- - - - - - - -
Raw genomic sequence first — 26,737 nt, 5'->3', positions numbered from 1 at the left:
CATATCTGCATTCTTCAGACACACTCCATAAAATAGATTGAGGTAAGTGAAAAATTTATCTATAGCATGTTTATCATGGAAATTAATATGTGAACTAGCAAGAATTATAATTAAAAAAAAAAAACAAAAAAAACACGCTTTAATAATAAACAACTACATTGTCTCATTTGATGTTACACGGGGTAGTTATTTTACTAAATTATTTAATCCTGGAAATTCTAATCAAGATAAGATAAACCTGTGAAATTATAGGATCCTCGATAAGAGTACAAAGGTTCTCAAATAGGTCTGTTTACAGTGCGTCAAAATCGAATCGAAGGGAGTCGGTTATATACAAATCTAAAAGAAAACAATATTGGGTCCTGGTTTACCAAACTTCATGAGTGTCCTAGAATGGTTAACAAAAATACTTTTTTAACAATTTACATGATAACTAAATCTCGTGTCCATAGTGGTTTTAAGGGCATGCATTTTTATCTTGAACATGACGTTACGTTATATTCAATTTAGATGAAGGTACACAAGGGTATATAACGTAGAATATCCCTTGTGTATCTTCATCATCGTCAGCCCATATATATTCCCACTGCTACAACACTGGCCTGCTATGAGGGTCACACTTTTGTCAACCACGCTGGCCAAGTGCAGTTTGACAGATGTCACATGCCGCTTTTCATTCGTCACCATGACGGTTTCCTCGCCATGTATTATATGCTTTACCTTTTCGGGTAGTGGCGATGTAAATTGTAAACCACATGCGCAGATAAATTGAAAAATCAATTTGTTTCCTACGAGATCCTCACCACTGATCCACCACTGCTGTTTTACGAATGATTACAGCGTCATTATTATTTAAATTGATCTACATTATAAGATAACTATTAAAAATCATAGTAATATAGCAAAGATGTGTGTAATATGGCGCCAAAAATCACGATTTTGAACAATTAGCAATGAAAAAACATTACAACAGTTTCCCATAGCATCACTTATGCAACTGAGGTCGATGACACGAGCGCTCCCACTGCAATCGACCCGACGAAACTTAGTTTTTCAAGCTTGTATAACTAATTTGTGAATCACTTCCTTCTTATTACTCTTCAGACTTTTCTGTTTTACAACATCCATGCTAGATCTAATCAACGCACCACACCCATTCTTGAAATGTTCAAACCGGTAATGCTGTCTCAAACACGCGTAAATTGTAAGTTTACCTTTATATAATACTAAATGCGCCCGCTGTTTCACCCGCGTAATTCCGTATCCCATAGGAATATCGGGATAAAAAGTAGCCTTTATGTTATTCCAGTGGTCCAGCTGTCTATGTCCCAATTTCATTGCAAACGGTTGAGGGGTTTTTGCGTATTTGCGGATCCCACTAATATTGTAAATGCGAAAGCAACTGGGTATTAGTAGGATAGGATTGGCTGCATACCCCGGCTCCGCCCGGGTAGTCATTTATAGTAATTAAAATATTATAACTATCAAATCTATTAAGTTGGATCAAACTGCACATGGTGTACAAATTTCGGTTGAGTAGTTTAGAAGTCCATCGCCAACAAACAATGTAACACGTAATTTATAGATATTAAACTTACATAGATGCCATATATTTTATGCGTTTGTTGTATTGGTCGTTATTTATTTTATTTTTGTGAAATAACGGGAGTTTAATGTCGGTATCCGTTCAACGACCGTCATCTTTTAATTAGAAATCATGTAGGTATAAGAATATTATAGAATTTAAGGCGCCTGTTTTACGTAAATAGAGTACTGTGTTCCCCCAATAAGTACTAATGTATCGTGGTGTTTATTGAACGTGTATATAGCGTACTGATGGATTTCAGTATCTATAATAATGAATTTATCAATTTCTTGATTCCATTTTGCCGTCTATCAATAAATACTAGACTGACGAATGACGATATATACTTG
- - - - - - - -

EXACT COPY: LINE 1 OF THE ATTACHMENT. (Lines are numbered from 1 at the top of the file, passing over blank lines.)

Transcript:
Raw genomic sequence first — 26,737 nt, 5'->3', positions numbered from 1 at the left: